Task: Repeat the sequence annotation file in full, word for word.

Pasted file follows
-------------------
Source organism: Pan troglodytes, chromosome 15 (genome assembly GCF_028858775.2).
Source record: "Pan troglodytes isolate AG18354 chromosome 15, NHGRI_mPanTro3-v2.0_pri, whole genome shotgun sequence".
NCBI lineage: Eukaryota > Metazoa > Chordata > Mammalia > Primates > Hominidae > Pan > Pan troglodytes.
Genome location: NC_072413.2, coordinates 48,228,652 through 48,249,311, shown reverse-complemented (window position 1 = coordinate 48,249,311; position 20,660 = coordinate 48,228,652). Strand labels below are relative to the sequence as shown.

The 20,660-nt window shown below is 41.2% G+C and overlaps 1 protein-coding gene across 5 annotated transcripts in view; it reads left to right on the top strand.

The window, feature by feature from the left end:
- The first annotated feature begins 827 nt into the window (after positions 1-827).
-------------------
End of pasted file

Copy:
Source organism: Pan troglodytes, chromosome 15 (genome assembly GCF_028858775.2).
Source record: "Pan troglodytes isolate AG18354 chromosome 15, NHGRI_mPanTro3-v2.0_pri, whole genome shotgun sequence".
NCBI lineage: Eukaryota > Metazoa > Chordata > Mammalia > Primates > Hominidae > Pan > Pan troglodytes.
Genome location: NC_072413.2, coordinates 48,228,652 through 48,249,311, shown reverse-complemented (window position 1 = coordinate 48,249,311; position 20,660 = coordinate 48,228,652). Strand labels below are relative to the sequence as shown.

The 20,660-nt window shown below is 41.2% G+C and overlaps 1 protein-coding gene across 5 annotated transcripts in view; it reads left to right on the top strand.

The window, feature by feature from the left end:
- The first annotated feature begins 827 nt into the window (after positions 1-827).